Forms of the Triat

Although the Triat is the personification of three primal, cosmic forces, they never really manifest as fully actualized entities. You’ll never shake hands with the Wyrm; you’ll only meet one of its insidious local representatives. Because these primal forces are nearly omnipresent, combining to create the entirety of the Tellurian, no natural or supernatural creature can ever see them in their true forms: instead, werewolves and other shapechangers witness different avatars, fragments, or reflections of them in the spirit world.

In the physical world, their presence is even harder to detect. You may notice patterns to suggest their minions are present, but at best, that’s an educated guess. Garou can only prove they’ve sensed a part of the Triat through spiritual abilities (like the Gift: Sense Wyrm.) Within the Penumbra, the Garou interact with them through a legion of lesser spirits that perform the bidding of the Triat. The farther one travels into the depths of the Umbra, the more powerful those manifestations become.

Sensing the Triat

When a Garou senses a portion of the Triat, the impression can be anything from a vague instinct to a specific sensory impression. Psychics and spiritual mediums often experience events on the more cryptic end of that scale: the presence of an active spirit in the real world might manifest as a shiver down the spine, goosebumps, or a vague feeling of premonition, but shapechangers feel stronger impressions. After all, they’re creatures of both flesh and spirit. They not only sense a sympathy (or antipathy) to each portion of the Triat, but can also identify it for what it really is. Here are some typical sensory impressions one might experience using one Gifts like Sense Wyrm.

Wyld: ozone, euphoria, flowers, an unseen breeze, the calm after a thunderstorm, the sound of crashing waves, the smell of a primal ocean, the anticipation of limitless possibility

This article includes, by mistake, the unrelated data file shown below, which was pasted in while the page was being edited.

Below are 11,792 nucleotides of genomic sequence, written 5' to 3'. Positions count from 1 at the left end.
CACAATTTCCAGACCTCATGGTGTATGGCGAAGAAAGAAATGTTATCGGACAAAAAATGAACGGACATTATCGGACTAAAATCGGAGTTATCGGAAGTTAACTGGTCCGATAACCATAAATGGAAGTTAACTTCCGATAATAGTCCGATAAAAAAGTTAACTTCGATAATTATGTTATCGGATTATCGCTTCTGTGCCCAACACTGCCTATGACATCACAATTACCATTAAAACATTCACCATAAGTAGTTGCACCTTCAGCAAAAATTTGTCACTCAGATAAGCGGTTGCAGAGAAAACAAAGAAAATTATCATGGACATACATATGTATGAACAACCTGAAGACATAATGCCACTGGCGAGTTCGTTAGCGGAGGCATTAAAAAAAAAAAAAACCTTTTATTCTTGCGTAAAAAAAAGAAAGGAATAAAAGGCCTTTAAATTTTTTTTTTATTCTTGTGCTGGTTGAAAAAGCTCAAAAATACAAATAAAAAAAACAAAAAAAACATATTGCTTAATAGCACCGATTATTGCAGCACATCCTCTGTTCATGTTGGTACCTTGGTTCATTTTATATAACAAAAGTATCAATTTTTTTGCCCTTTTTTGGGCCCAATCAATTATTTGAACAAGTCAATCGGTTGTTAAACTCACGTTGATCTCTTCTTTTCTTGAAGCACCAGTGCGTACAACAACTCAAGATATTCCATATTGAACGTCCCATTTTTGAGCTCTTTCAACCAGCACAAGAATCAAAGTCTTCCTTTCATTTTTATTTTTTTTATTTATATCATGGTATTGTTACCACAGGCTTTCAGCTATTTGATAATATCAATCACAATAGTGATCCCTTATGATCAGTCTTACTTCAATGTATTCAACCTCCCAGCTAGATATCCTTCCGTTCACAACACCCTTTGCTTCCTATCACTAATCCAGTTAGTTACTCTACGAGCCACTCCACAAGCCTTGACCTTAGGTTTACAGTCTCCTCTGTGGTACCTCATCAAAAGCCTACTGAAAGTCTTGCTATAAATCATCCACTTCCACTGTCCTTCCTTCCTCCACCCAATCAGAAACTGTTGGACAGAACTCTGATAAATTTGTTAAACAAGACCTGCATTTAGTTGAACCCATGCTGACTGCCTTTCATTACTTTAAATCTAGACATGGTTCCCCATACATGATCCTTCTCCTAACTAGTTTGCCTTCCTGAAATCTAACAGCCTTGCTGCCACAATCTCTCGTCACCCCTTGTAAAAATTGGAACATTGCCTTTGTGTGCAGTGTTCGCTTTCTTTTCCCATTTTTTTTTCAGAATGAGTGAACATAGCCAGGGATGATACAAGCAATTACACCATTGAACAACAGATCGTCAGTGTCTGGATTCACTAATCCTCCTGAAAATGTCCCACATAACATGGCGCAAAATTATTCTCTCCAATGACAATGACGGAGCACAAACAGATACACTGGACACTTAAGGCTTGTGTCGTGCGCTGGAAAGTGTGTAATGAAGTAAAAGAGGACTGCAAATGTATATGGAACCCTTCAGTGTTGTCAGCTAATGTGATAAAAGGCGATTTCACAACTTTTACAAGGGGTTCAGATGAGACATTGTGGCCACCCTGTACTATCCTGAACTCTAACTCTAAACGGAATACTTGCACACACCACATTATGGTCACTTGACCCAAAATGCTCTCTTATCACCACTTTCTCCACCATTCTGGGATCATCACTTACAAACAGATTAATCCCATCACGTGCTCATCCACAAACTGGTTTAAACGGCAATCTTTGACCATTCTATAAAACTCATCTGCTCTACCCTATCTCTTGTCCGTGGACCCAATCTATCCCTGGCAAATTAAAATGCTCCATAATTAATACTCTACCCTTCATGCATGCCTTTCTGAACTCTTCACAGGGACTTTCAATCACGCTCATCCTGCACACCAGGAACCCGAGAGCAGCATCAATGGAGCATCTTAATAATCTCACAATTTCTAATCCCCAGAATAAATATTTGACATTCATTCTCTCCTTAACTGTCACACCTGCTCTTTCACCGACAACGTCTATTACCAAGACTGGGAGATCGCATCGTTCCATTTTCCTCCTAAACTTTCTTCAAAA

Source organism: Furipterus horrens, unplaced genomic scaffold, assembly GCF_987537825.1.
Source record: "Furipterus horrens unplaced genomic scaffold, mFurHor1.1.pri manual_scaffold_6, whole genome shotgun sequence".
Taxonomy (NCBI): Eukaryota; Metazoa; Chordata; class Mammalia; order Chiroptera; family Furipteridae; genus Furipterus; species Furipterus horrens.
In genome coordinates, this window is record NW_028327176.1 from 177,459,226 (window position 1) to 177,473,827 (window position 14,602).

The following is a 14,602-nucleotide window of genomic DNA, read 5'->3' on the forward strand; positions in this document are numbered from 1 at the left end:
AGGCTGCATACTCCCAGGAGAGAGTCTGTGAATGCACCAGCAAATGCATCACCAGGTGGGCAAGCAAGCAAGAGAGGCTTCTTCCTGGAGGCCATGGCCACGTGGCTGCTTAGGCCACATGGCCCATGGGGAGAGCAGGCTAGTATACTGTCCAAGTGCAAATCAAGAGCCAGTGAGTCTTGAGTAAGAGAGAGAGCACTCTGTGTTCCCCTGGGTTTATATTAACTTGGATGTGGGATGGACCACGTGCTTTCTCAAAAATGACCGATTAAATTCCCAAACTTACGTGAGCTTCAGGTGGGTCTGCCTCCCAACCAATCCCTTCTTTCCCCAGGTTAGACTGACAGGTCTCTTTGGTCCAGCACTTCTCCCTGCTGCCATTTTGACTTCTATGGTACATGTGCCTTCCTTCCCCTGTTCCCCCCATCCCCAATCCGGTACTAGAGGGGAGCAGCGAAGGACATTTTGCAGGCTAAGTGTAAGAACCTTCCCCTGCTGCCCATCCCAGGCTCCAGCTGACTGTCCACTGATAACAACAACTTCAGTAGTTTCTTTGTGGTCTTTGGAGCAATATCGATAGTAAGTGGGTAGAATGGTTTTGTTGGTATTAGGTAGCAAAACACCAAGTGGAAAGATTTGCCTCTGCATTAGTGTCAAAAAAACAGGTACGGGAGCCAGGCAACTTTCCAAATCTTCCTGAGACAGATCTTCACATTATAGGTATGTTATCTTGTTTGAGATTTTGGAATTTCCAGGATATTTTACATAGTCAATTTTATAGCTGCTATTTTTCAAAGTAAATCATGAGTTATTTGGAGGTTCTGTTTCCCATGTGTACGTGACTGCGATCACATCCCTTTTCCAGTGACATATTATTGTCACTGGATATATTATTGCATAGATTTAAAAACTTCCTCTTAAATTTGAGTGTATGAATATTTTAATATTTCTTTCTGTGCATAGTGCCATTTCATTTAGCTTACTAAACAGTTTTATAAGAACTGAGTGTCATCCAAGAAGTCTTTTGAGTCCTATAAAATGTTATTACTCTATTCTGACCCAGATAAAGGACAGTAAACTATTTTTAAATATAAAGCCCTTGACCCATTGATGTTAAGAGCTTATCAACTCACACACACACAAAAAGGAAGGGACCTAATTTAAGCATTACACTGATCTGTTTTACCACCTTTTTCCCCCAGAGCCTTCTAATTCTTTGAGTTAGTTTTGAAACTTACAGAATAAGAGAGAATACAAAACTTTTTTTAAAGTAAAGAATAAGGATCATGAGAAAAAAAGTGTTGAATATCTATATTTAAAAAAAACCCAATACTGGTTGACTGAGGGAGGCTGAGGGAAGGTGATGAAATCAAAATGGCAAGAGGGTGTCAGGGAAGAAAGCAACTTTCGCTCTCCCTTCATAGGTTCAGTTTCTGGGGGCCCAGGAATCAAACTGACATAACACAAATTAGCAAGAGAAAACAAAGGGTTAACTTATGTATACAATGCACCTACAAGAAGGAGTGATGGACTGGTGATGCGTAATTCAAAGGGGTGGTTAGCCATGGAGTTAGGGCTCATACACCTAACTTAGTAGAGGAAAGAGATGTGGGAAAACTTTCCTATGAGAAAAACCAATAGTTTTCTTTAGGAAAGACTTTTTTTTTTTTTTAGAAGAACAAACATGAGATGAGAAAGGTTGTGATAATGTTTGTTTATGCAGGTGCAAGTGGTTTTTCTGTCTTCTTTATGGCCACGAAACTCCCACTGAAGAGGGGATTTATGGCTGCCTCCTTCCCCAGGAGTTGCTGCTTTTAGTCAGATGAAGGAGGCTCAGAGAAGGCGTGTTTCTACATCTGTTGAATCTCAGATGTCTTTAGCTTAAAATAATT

Weaver: patterns of sound, the smell of cleansers or sanitizers, a brief touch of a web or silken thread, a metallic taste, a sudden draining of energy, flashing lights, alarms and sirens

Wyrm: stench, decay, rot, fear, the taste of an animal who died in fear, a wave of depression, hopelessness, twinges of pain, lengthening shadows

Farther from the physical world, flashes of synesthesia become more common, substituting one sensory impression from another. When sensory Gifts are insufficient (or inactive) this sensory information can be incredibly confusing. “Smelling” the color blue or “tasting” ozone may feel like a psychedelic episode or bout of madness, but it does alert the Garou that something powerful is occurring. Deeper in the Umbra, a sensory impression normally bestowed by part of the Triat may be experienced by an entirely inappropriate or unusual sense. Consider pain and ecstasy, regret and triumph, nostalgia and fulfillment to all be part of that spectrum.

Of course, since the most immediate impression of a spirit is its appearance, and the spirit world excels at showing facets of reality for what they truly are, Garou encountering a spirit for the first time may attempt to identify what it is purely by how it looks. Veteran travelers develop skills and abilities for interpreting these impressions.

Based on skill descriptions and situations, Storytellers can choose to call for Wits + Investigation, Wits + Occult, even straight-up Purity rolls. Investigation works best with the obvious or physical; Occult works well with the unseen, hidden, and metaphysical; Purity serves as a measure of enlightenment and spiritual sympathy. A sensory Gift tends to cut through all this interpretation and cut straight to a direct answer. If something carries the corruption of the Wyrm, the Deal: Sense Wyrm definitively identifies it, justifying the need to hunt it where it lives and breeds.

The Wyld